Oh I See! Getting CIOs to view their jobs from a different angle

Oct 23 2012   2:49AM GMT

How to accept a ‘No’

Arun Gupta Arun Gupta Profile: Arun Gupta

This is the second part of the series of articles on the improper selling-tactics adopted by IT vendors while engaging with the CIOs. Read the first part, ‘Stop Selling!’. Also read: ‘How should vendors engage with CIOs?

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The solution expert across the table looked crestfallen; his manager besides him attempted to calm his frayed nerves while the account manager to his right did not know where to look. The CIO had advised them that the solution was not relevant to his future needs and the discussion was over. Breaking the uncomfortable silence, the manager sought to find a silver lining in the cloud, a sliver of hope that there may be a faint opportunity in the future? Firmly declined the CIO; then things started going out of hand!

The starting point of the meeting was the aspiration of the incumbent solution provider to retain the customer who had decided to move to a competing solution. Over the years that the company had been using the solution, the relationship was managed by vendors’ partners with the principle staying hands off. Challenges with the implementation and support were largely managed by the partner. As the company started feeling the pinch of a suboptimal deployment and support, they sought alternatives.

The alternative solution was not really an alternative but an industry leader with now a dominant local and global market share. After multiple futile attempts to reach across the teams of the incumbent provider, the CIO gave up and started working with layers of his enterprise to gain their support for a disruptive transformation and go with the market leading solution. As the news reached the incumbent, their leaders started arriving in droves to rescue the situation; this was one such meeting.

Unwilling to accepting “No” to his plea, the expert started challenging the decision, making criteria stating his solution was as good if not better than the competing product which had a higher TCO (Total Cost of Ownership). While the number of customers today may be lower, the new upcoming product would compete head on. All other things being equal, why did the CIO not get this? Why was he insistent on going with the other expensive solution with significantly higher license and implementation costs?

The exasperated CIO raised his voice a notch and stated that ROI and TCO were not the primary factors for the decision; the company had lost faith in the incumbent solution and the vendors’ ability to support the new business requirements. The company needed a better and globally accepted solution. Their solution has not found favor within the industry after so many years and neither has the vendor engaged with the company in a way that induces confidence; so no point continuing the discussion.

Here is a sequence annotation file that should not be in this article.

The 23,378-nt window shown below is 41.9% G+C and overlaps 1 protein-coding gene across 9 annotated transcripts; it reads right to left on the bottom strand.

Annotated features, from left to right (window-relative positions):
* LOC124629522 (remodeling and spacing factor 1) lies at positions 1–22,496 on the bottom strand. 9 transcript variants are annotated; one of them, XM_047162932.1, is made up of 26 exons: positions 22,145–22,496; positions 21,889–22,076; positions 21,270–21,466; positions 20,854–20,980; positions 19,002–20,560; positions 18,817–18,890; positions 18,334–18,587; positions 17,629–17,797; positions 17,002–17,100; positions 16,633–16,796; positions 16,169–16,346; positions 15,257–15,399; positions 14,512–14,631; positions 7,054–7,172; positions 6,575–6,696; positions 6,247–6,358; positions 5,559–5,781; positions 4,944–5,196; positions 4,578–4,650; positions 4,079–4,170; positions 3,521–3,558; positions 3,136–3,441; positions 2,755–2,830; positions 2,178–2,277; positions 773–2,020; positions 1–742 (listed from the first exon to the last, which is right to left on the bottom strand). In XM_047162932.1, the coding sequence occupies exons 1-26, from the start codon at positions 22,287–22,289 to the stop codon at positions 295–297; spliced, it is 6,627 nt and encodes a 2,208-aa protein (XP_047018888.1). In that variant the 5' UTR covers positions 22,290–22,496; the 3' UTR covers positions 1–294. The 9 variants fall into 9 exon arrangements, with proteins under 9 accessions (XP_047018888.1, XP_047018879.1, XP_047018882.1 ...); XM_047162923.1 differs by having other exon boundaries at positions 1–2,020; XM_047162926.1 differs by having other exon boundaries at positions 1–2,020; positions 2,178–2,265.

Desperation defying logic, the red in the face expert could not face the ignominy and wanted to know what he or his company could do to retain the business. How can he prevent the entry of the competing product and solution? He was now clutching invisible straws. The account manager wished the earth would swallow him, while the boss-man tried to pacify the agitated expert. The amused CIO simply said, “I don’t have to answer your questions; this meeting is over” and walked out of the room.

Selling is an art as much as a science. Peter Drucker postulated: “A customer never buys what we sell”. The transaction completes when the need to sell is aligned to a need to buy. In the absence of a balanced equation, the relationship sits on a weak foundation; then the possibility of successful execution is reduced leaving everyone vulnerable. Unfortunately an open dialogue is rarely understood or appreciated today in our target pressures driven by monthly, quarterly, or annual budgets.

I believe that vendors should learn to accept “No” as much as they like to hear good news. Every time every one cannot get a favorable deal; someone will be deprived of success. Don’t push beyond the break point, lest you end up compromising relationships. The CIO too should not be swayed by these tactics, pressure from other CXOs, or end-of-season sale kind of deals. The relationship is based on demand and supply as much as on trust and respect. Any change in the equation will have an impact.

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